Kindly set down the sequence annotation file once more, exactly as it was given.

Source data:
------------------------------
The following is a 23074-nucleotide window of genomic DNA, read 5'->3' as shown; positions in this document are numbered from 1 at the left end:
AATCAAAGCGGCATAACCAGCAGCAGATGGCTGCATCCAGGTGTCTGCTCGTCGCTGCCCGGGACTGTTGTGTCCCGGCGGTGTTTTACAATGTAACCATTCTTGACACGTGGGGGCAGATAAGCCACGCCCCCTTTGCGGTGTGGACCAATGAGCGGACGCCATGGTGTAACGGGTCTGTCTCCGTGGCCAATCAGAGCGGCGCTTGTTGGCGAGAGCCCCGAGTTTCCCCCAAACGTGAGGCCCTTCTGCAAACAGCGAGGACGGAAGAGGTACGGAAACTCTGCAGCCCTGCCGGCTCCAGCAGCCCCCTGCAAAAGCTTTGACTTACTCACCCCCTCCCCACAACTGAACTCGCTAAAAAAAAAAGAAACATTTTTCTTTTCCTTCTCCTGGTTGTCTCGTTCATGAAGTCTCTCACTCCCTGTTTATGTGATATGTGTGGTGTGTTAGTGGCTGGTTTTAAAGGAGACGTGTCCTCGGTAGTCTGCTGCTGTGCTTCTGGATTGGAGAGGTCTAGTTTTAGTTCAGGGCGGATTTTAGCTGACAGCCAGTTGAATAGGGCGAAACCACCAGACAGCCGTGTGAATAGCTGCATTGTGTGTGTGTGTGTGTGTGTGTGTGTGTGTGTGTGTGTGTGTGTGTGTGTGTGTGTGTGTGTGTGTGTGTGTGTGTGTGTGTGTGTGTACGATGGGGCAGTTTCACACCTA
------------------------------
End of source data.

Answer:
The following is a 23074-nucleotide window of genomic DNA, read 5'->3' as shown; positions in this document are numbered from 1 at the left end:
AATCAAAGCGGCATAACCAGCAGCAGATGGCTGCATCCAGGTGTCTGCTCGTCGCTGCCCGGGACTGTTGTGTCCCGGCGGTGTTTTACAATGTAACCATTCTTGACACGTGGGGGCAGATAAGCCACGCCCCCTTTGCGGTGTGGACCAATGAGCGGACGCCATGGTGTAACGGGTCTGTCTCCGTGGCCAATCAGAGCGGCGCTTGTTGGCGAGAGCCCCGAGTTTCCCCCAAACGTGAGGCCCTTCTGCAAACAGCGAGGACGGAAGAGGTACGGAAACTCTGCAGCCCTGCCGGCTCCAGCAGCCCCCTGCAAAAGCTTTGACTTACTCACCCCCTCCCCACAACTGAACTCGCTAAAAAAAAAAGAAACATTTTTCTTTTCCTTCTCCTGGTTGTCTCGTTCATGAAGTCTCTCACTCCCTGTTTATGTGATATGTGTGGTGTGTTAGTGGCTGGTTTTAAAGGAGACGTGTCCTCGGTAGTCTGCTGCTGTGCTTCTGGATTGGAGAGGTCTAGTTTTAGTTCAGGGCGGATTTTAGCTGACAGCCAGTTGAATAGGGCGAAACCACCAGACAGCCGTGTGAATAGCTGCATTGTGTGTGTGTGTGTGTGTGTGTGTGTGTGTGTGTGTGTGTGTGTGTGTGTGTGTGTGTGTGTGTGTGTGTGTGTGTGTGTGTGTGTGTACGATGGGGCAGTTTCACACCTA